Farm & Garden

Urban Foraging – Here We Go Round the Mulberry Bush

August 09 2012 - 12:30 PM

With the White House garden leading the way, gardening has become all the rage these days. But what about those yard-less city dwellers who yearn to create their own Edens, rather than simply driving on one? How about people interested in truly controlling the supply chain of their food, hunter and gatherer-style? Enter urban foraging, the latest buzzword for a practice that is somewhere between community sharing and petty theft. Using websites like Neighborhood Fruit and word-of-mouth tips, urban foragers pick and eat fruit from neighborhood trees, often heavy with fruit that the owner has no time to gather.

The two main tenets of the urban foraging counterculture are as follows: 1) it’s a shame to let good food go to waste, and 2) fruit tastes best when it’s free. You can invest energy into getting to know your neighbors to share in their bounty, or join a fruit-swapping alliance if you have an abundance of peaches and would like to trade them for pears. Or, you can look for “public fruit,” or fruit that is overhanging on sidewalks, alleys and other public lands, which can legally be picked by anyone.

Scanning Craig’s List one afternoon earlier this summer, I spotted a post for free mulberries. No time to pick them and tree is making the birds drunk, so come by and make use of these berries, it said. Clearly, it was time to put my primeval foraging skills to the test. This is how I ended up standing beneath an outstretched mulberry tree on a Monday afternoon, pondering the best way to scale a story or so up the trunk.

After spending an hour or so craning my neck and stretching skywards, I must say that the urban forager lifestyle might not be as glamorous as I’d hoped it would be. I was hot, sticky, and my bag seemed to be filled a pitiful amount. To add to my frustration, the ripest fruit is the closest to falling off the tree. It seemed as though each time I reached for a ripe mulberry, it would perversely fall off the branch before I had a chance to pluck it away. I commend farmers and gardeners who do this sort of thing full-time; it is hard work. Also, I have developed a new appreciation for low-hanging fruit. By the end, the soles of my shoes were completely stained purple with mulberry juice, and my hands looked like a Rorschach test.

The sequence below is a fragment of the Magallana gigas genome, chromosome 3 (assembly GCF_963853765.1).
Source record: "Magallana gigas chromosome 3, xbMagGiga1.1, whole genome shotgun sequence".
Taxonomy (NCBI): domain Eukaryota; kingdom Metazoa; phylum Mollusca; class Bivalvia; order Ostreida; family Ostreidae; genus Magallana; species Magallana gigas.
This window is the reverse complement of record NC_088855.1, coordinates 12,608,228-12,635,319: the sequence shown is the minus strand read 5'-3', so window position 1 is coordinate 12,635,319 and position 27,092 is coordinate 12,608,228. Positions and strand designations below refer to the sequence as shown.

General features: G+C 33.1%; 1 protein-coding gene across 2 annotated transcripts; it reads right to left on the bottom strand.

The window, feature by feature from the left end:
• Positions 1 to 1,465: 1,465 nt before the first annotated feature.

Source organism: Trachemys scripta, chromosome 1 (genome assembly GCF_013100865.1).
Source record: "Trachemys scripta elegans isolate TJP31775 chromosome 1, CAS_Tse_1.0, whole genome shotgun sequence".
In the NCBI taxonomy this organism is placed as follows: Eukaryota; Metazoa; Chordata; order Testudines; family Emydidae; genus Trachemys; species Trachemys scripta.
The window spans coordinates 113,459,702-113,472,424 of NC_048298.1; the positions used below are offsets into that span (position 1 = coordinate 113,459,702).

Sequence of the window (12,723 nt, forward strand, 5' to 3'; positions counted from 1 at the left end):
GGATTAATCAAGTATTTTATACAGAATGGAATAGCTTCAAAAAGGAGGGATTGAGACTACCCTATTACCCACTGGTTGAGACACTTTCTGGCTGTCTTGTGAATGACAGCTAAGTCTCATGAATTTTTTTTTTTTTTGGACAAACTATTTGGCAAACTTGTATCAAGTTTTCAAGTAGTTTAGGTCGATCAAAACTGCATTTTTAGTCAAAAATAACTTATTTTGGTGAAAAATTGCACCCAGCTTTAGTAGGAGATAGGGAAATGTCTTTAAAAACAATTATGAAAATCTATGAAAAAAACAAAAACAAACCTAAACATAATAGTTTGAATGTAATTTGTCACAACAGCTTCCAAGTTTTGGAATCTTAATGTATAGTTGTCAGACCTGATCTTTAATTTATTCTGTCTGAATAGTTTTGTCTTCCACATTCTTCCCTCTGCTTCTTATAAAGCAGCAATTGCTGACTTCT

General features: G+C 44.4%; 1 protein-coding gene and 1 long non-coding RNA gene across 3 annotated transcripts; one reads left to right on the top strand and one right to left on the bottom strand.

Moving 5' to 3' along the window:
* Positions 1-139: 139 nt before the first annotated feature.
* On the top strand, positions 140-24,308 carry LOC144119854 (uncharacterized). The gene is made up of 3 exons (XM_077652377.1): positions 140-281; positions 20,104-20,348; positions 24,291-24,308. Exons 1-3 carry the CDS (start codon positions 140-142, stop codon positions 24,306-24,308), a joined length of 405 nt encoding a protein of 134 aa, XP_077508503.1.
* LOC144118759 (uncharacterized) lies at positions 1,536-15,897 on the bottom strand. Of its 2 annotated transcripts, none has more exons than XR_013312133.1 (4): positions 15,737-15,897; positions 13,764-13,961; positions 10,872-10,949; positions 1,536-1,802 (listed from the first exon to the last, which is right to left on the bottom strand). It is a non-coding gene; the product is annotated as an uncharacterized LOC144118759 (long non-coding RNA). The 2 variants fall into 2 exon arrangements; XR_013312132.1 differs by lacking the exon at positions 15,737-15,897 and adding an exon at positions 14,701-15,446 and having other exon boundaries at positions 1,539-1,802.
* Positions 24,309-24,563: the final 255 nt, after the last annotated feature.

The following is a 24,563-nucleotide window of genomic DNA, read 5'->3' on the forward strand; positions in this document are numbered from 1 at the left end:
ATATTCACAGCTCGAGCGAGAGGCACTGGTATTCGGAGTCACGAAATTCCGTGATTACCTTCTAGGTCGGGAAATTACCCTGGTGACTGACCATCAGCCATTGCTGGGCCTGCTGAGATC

All right, so was it worth the work? In the end, I netted about two pints of berries, which is a pretty good deal for an hour of labor. Plus, I could revel in the satisfaction of living off the land (whereby “land” I mean “inner Chicago”). The mulberries were juicy and a little tart, akin to blackberries but milder in flavor and without the seeds. The directions I found online suggested soaking them in water for half an hour before use. This seemed to flush out any remaining insects on my berries. Apparently, unripe mulberries are slightly hallucinogenic, so it is best to avoid those. It was also suggested that you remove the berry stems before usage, but I decided this would be more trouble than it was worth and left all the stems intact.

Mulberries have a fairly short shelf life, keeping for only a few days if refrigerated after picking, so I tried to use them asap. Some of them went into in a yogurt and granola parfait the next morning, where they added some pep to store-bought strawberries and yogurt. The rest went into a mulberry tart. I was a tad disappointed in the laid-back flavor of the mulberries in this tart, so perhaps they would be better paired with something bolder, like blueberries or orange. At any rate, fruit still tastes sweeter when it’s free, and I’d be willing to go back for another batch.

The mulberry tree will continue to fruit all summer long, and in case you are wondering, several large branches do hang over the fence on a public alley…

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